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Pac-12 Quarterbacks: Matt Barkley, Keith Price, Jeff Tuel, Bryan Bennett At Manning Passing Academy

LOS ANGELES - OCTOBER 2:  Quarterback Matt Barkley #7 of the USC Trojans throws a pass against the Washington Huskies at the Los Angeles Memorial Coliseum on October 2 2010 in Los Angeles California.    (Photo by Stephen Dunn/Getty Images)
LOS ANGELES - OCTOBER 2: Quarterback Matt Barkley #7 of the USC Trojans throws a pass against the Washington Huskies at the Los Angeles Memorial Coliseum on October 2 2010 in Los Angeles California. (Photo by Stephen Dunn/Getty Images)
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Four likely Pac-12 starting quarterbacks got invites to the Manning Passing Academy this offseason, and all of them stepped up to the plate. If all of them play as well as their evaluations, we could have a strong year of football ahead of us.

All eyes were on Matt Barkley, and he was clearly the class of the academy along with Tyler Bray of Tennessee. Daniel Jeremiah fills us in on how Barkley performed.

Barkley is right around 6-foot-2 and has a very thick build. I've seen Barkley play live several times during his college career and I noticed one big difference last week: His arm has gotten much stronger. He was able to drive the ball with more authority than he has in the past three years. He has always had great footwork and touch as a passer, but there were concerns about his ability to squeeze the ball into tight windows down the field. I was pleasantly surprised to watch him crank up the velocity on the deep comebacks during the workout on Saturday.

Barkley's physical command is a scary thing to imagine, because he was still developing the last three seasons. Now that he seems to be more self-assured, it should be easier for him to hit the sidelines and make him practically undefendable from the pocket if he gets the protection he needs. Looks like if you want to beat USC, you'll need to find a way to make Barkley uncomfortable when he steps up to pass.

Keith Price is an intriguing talent who performed exceptionally well in his first year of starting duty. Now he looks to take the next step, and it's looking like he's headed the right way.

Price is smaller than I expected. He's about the same height as Murray, but isn't nearly as thick. He doesn't have any characteristics as a thrower that wow you, but he's above average in all areas. Entering his junior campaign, Price has enough arm strength to make all the throws and can change ball speeds for underneath routes. It was very easy to like this guy after spending some time with him on Saturday afternoon. He has a fun personality and is very passionate about the game.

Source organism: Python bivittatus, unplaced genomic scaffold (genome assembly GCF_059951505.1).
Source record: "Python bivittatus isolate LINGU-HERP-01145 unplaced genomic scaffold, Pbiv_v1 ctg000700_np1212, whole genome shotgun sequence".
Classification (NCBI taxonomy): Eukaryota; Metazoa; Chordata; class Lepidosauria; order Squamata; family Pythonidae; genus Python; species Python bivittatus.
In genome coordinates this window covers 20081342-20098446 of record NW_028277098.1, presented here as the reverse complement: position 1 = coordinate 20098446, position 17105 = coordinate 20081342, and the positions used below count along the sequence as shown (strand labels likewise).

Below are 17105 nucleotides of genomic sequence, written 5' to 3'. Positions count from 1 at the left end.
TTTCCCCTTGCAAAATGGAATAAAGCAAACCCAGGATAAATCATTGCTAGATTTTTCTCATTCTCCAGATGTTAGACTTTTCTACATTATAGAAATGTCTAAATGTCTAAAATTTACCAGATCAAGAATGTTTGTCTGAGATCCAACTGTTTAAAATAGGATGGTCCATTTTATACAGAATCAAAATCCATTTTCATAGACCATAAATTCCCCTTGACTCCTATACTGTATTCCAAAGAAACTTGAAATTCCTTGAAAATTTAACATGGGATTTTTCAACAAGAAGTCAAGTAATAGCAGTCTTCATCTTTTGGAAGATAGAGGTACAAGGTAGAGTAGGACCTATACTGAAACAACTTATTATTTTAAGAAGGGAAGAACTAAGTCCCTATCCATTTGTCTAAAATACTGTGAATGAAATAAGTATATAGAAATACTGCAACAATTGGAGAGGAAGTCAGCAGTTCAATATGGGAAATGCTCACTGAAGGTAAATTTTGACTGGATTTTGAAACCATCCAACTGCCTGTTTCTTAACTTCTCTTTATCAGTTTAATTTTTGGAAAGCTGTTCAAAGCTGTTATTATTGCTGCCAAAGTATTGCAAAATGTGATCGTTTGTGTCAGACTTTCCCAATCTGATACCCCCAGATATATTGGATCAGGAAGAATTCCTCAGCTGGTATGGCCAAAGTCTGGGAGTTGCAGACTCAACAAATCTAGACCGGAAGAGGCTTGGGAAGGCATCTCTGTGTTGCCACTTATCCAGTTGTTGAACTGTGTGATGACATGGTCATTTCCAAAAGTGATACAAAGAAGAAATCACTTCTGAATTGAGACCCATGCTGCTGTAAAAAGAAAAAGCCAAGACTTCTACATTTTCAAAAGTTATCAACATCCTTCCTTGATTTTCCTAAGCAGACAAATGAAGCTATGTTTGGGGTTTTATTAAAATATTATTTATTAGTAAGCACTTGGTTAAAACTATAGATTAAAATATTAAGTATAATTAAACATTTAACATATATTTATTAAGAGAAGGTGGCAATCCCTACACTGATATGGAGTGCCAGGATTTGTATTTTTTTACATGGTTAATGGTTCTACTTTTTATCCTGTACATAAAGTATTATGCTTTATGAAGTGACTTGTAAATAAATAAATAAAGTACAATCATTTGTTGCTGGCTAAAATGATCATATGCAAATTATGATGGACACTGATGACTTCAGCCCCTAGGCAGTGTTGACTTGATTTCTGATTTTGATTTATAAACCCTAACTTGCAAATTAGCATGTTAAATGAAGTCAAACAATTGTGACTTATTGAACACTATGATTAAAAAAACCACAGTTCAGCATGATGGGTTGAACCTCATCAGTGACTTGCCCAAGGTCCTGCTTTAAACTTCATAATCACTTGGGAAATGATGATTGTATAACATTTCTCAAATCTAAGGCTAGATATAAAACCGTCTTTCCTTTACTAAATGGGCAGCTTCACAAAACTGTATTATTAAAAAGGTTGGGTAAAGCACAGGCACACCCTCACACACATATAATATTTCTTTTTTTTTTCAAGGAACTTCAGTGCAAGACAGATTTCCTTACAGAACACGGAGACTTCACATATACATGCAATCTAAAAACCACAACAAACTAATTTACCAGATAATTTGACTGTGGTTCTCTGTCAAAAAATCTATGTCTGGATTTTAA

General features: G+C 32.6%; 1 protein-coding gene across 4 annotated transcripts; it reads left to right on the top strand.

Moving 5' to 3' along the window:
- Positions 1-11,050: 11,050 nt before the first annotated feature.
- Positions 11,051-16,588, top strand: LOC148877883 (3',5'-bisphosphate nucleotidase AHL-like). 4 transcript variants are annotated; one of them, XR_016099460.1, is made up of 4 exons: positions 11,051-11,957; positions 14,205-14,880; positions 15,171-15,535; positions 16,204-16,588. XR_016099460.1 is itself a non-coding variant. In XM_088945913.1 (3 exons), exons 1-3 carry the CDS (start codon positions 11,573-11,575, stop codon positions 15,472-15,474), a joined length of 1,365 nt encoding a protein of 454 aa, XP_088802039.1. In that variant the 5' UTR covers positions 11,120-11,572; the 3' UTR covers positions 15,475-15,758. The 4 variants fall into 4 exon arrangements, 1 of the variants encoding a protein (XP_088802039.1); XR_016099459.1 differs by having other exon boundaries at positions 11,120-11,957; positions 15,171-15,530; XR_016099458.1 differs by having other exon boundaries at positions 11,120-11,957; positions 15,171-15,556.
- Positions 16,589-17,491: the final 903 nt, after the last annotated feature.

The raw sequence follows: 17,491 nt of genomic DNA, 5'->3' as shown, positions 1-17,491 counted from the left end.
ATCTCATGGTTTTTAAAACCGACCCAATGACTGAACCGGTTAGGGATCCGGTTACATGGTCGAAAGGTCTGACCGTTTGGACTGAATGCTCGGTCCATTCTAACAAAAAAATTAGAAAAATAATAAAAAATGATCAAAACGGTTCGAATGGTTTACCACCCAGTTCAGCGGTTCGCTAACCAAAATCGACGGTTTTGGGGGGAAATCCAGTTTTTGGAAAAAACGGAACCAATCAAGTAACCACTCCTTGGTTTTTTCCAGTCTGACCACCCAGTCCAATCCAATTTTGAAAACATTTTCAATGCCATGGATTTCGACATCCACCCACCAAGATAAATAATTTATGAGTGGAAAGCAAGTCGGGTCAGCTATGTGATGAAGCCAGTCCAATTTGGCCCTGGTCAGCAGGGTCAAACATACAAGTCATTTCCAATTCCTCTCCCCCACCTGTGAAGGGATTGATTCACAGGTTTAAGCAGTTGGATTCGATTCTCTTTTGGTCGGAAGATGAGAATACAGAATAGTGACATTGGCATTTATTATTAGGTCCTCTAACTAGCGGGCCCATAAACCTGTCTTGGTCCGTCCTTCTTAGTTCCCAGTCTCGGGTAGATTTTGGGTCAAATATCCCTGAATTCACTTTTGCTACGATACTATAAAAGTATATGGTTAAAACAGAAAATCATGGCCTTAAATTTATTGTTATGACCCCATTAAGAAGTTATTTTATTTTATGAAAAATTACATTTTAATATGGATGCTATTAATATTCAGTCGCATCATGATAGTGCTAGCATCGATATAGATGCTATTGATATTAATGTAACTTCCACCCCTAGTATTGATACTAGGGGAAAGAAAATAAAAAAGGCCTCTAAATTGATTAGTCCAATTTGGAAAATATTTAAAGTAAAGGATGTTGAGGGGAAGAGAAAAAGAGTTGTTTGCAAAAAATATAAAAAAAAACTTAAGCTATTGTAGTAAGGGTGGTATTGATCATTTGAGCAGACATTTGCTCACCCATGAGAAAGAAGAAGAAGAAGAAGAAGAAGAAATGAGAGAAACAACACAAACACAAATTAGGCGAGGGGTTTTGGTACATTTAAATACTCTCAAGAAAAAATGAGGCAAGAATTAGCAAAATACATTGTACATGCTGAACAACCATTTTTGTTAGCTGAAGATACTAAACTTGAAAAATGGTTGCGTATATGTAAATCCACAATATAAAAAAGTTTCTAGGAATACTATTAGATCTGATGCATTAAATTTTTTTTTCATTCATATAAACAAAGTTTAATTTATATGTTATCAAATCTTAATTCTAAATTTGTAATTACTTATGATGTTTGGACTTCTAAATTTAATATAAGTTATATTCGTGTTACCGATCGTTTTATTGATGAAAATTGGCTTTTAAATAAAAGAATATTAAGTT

Price has proven to be an effective game-manager at Washington along with occasional playmaking when things break down. If he can continue to make good decisions, he should keep the Huskies competitive on a regular basis.

Jeff Tuel has shown flashes of being a great QB at WSU, although injuries have cut short some of his stints. Now in a system that'll be conducive to quick passes that should minimize health concerns, Tuel is ready to break out.

Tuel is going to be a perfect fit in new coach Mike Leach's offense. He is around 6-3 with a thick frame. He doesn't have a powerful arm, but he possesses excellent touch and accuracy. Tuel will thrive in a timing offense during his senior season.

The accuracy issue is so important for a WSU team that needs the offense to score points to stay competitive. If the Cougars can move the football with Tuel's ability to move the chains, then Washington State is bound to improve.

Finally, Bryan Bennett. If Oregon is to stay on top of the Pac-12 North, he will likely have to break out. Is he ready to handle that load? The scouting report offers a lot of promise.

Bennett is around 6-2 with a very lean, muscular frame. The group did a conditioning run after Thursday's throwing session and it was easy to spot Bennett; he was about 15 yards ahead of everyone else. He has a long stride and can gain ground very quickly with minimal effort. During throwing sessions, the sophomore showcased one of the strongest arms in camp. His footwork is raw and his delivery can get a little long, but the ball just explodes out of his hand. Bennett has a lot of tools to work with and I'm anxious to see how the position battle shakes out in Eugene.

The deep ball might very well convince Kelly to stick with Bennett, as a QB who can make big plays is probably more crucial to Oregon's offense than a guy who can hit regular routes. However, the rawness could also be the factor that holds him from keeping the starting job, since the battle with Marcus Mariota also possesses some solid upside.